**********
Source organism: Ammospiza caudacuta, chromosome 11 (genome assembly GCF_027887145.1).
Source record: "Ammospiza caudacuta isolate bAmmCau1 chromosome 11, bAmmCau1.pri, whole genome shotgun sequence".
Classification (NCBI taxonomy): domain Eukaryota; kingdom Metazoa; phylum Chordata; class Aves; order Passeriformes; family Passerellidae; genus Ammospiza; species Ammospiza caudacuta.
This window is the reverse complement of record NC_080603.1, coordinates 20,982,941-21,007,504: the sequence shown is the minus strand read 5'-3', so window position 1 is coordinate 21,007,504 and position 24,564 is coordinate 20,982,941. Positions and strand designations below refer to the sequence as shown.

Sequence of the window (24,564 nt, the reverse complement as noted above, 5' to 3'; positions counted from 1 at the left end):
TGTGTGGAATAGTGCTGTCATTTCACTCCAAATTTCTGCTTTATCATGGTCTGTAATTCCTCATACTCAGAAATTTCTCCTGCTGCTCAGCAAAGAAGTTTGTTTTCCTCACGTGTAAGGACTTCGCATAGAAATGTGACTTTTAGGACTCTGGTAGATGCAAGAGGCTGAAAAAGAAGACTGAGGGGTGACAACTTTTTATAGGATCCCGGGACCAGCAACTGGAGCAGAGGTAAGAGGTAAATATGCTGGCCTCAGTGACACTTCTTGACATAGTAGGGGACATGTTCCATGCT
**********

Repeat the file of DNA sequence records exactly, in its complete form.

Source organism: Ammospiza caudacuta, chromosome 11 (genome assembly GCF_027887145.1).
Source record: "Ammospiza caudacuta isolate bAmmCau1 chromosome 11, bAmmCau1.pri, whole genome shotgun sequence".
Classification (NCBI taxonomy): domain Eukaryota; kingdom Metazoa; phylum Chordata; class Aves; order Passeriformes; family Passerellidae; genus Ammospiza; species Ammospiza caudacuta.
This window is the reverse complement of record NC_080603.1, coordinates 20,982,941-21,007,504: the sequence shown is the minus strand read 5'-3', so window position 1 is coordinate 21,007,504 and position 24,564 is coordinate 20,982,941. Positions and strand designations below refer to the sequence as shown.

Sequence of the window (24,564 nt, the reverse complement as noted above, 5' to 3'; positions counted from 1 at the left end):
TGTGTGGAATAGTGCTGTCATTTCACTCCAAATTTCTGCTTTATCATGGTCTGTAATTCCTCATACTCAGAAATTTCTCCTGCTGCTCAGCAAAGAAGTTTGTTTTCCTCACGTGTAAGGACTTCGCATAGAAATGTGACTTTTAGGACTCTGGTAGATGCAAGAGGCTGAAAAAGAAGACTGAGGGGTGACAACTTTTTATAGGATCCCGGGACCAGCAACTGGAGCAGAGGTAAGAGGTAAATATGCTGGCCTCAGTGACACTTCTTGACATAGTAGGGGACATGTTCCATGCT